Tips for avoiding the flu when you’re on a plane

It might not seem like it at first, but riding an airplane greatly increases your chances of getting sick. Picture it: You’re trapped in a cramped space with dozens, if not hundreds, of different people for the better part of your day. Some of these people could be the picture of good health; others not so much. But you won’t always know who’s who. Thankfully, there are steps you can take to minimize your chances of catching the flu from your fellow passengers.

  • Be wary of the bathroom: According to the, about 50 people will go to the bathroom on an average flight. Exercise extreme caution if you’re one of those 50 people. The plastic surfaces may cut the lives of bacteria short, but they also make it easier to transmit bacteria to your hands. Prevent this from happening by using a towel or your sleeves to open the latch then nudging the door inwards with your elbow. Wipe the toilet seat cover before sitting down, and don’t forget to close the lid when you flush. Always wash your hands afterwards. If you can avoid going to the bathroom altogether, that would be even better. (Related: FLYING IN FILTH: 9 airplane surfaces that harbor dangerous bacteria.)
  • Stay away from the meal tray tables: From serving as a makeshift changing station to being a convenient place to wipe snot-covered hands on, meal tray tables are often used for anything but eating. It doesn’t help that some flight attendants have admitted to washing the meal tray tables only once per day. This is why you have to wipe down your meal tray table with some antibacterial wipes before eating from it – but never off it. Some travelers have recommended not using them at all, so do that if you can.
  • Choose the window seat: Not only do window seats offer the better view, they also help keep you from getting sick. As per, sitting near the aisle raises your chances of being exposed to germs. This is because you’re closer to people coming to and from the bathroom, and folks who have a habit of latching onto aisle seat backs when they walk through the plane.
  • Use the air vents: Forget the rumors that turning on the air vents will recycle germs. Don’t be afraid to turn on the vent above your head; high-efficiency particulate absorption (HEPA) filters will ensure that cabin air is free of viruses and bacteria.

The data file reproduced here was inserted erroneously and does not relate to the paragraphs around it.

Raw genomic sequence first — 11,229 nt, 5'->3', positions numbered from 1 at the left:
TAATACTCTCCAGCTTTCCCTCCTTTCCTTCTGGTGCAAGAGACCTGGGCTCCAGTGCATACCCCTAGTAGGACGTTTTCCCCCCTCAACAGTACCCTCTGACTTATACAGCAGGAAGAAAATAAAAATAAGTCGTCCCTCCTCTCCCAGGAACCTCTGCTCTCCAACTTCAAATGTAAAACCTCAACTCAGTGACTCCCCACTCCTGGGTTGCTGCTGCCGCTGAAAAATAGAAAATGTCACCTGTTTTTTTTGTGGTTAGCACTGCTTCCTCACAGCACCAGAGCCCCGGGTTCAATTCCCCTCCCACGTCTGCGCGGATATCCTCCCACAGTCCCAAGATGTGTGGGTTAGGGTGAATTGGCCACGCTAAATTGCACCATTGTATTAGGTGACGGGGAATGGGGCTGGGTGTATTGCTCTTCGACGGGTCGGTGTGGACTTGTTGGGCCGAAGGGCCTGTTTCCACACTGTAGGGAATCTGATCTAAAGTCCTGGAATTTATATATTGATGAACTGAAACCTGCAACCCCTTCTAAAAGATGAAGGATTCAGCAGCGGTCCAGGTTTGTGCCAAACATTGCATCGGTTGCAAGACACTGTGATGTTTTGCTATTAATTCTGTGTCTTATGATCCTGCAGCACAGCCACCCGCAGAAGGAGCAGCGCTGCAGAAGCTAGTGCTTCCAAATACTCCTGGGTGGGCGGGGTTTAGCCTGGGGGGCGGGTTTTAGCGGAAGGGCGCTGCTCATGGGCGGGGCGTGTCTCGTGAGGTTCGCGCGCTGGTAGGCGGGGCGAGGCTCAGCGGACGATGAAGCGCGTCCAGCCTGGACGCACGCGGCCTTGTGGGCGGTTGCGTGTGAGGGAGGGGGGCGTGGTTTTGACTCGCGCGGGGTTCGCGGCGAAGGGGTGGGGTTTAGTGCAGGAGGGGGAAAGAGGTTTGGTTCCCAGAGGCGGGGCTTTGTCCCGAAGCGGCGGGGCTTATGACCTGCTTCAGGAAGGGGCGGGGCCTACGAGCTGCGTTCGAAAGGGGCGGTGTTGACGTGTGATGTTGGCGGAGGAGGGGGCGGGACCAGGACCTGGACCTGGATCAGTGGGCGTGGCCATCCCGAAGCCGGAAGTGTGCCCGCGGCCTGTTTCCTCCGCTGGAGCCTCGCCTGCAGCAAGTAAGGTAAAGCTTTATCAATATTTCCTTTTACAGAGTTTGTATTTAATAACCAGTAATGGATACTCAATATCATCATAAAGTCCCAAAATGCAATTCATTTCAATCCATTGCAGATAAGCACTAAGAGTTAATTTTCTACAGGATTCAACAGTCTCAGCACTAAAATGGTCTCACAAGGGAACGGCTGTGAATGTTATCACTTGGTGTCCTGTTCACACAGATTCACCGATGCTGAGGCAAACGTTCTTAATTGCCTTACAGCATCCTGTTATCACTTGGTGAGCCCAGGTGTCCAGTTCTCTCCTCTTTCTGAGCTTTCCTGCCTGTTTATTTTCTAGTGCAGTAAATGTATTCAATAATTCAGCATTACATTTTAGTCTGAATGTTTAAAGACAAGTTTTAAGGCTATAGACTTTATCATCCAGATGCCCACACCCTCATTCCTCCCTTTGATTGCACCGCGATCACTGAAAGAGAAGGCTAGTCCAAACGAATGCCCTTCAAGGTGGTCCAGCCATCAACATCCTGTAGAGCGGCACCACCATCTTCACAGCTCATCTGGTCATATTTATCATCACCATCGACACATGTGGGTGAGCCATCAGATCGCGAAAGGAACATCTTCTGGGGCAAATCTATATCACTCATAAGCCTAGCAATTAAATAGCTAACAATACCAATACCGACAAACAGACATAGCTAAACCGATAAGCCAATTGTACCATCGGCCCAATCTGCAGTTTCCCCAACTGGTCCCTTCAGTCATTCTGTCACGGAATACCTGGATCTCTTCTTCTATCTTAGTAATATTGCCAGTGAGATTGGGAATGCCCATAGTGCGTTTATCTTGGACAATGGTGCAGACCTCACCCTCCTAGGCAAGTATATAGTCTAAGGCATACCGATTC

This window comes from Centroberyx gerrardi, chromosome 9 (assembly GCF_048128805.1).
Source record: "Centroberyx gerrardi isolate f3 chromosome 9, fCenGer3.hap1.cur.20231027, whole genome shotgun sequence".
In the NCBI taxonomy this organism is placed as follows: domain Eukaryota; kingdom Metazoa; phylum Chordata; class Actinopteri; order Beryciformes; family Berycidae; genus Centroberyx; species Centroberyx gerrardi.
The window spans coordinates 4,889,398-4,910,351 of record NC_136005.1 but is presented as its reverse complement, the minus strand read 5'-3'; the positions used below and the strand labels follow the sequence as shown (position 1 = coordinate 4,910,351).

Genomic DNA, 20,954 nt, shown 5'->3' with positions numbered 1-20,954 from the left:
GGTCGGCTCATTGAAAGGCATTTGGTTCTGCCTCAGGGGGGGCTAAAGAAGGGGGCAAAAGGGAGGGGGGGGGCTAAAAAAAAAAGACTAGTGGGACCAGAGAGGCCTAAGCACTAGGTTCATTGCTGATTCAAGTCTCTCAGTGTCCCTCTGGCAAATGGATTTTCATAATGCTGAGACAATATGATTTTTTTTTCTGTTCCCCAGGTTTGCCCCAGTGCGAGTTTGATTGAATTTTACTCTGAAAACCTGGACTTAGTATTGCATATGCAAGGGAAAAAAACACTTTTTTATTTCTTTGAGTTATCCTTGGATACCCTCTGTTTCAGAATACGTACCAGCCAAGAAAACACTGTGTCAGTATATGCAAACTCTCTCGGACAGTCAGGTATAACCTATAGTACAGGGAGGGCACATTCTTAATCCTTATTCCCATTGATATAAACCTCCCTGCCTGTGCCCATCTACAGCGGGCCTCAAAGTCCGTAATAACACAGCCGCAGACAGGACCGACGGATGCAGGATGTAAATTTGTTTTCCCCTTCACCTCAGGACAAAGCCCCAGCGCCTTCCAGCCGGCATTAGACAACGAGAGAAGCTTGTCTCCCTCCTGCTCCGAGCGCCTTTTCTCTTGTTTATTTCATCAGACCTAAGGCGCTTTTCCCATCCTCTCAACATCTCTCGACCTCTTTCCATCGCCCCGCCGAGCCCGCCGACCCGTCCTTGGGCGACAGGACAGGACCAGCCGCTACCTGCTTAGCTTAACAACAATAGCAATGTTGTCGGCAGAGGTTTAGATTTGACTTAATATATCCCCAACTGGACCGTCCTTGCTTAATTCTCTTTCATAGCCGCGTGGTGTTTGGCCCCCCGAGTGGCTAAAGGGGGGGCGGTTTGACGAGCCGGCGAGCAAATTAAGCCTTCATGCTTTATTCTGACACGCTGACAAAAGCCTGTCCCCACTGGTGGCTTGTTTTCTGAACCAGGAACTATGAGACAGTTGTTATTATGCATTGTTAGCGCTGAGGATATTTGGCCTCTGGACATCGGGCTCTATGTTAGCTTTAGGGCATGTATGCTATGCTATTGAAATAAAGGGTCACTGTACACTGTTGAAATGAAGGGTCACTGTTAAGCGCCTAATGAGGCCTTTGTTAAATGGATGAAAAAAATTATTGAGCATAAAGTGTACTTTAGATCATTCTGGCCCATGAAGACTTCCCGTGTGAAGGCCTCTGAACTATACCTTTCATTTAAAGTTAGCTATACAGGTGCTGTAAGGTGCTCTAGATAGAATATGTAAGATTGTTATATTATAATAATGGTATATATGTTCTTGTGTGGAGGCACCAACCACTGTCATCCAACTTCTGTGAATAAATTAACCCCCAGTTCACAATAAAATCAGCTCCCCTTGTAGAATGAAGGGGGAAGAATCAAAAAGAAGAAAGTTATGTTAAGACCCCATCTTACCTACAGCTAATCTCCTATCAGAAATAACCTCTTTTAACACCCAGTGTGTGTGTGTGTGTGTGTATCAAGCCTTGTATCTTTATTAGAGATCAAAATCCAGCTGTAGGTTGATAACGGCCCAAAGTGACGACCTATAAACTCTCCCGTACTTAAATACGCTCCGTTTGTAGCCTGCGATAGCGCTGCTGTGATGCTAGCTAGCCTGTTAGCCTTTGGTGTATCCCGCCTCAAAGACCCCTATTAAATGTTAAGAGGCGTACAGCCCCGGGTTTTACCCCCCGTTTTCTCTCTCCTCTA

• Bring a nasal spray: Cabin air may be relatively clean, but it’ll dry out your nose too. A nasal spray will moisturize your nose and enhance the flow of all those tiny, germ-blocking nose hairs.
  • Hydrate often: Because cabin air is dry, it’s important that you stay hydrated. Ask for bottled water instead of tap water though, since the bacterial levels of airplane tap water is nothing short of appalling. On that note, don’t ask for coffee or tea either, since the temperatures used to brew water usually isn’t hot enough to kill bacteria.
  • Avoid the blankets and pillows: Unless you’re on the first flight, you’re not the only person to use your seat’s blanket and pillow. Need another reason to keep these where they are? An investigation revealed that airlines can take as long as 30 days before washing the blankets and pillows. At the very least, they’ll do this every five days. Play it safe by bringing your own blanket and pillow.
  • Don’t touch your face: Germs can “get in” through your eyes, nose, and mouth, so make it a point to decontaminate your meat hooks every time you touch something on the plane.
  • Ask to change seats if your seatmate is sick: Provided that there are some open seats on the plane, you can ask a flight attendant if you can sit elsewhere. If the flight is full, be sure to hold your breath for several seconds when your seatmate coughs or sneezes.

Remember the old saying: An ounce of prevention is worth a pound of cure. And with flu season at an all-time high, you’ll definitely want to choose prevention over the so-called cure.

Go to to read up on making it through the flu season in one piece.

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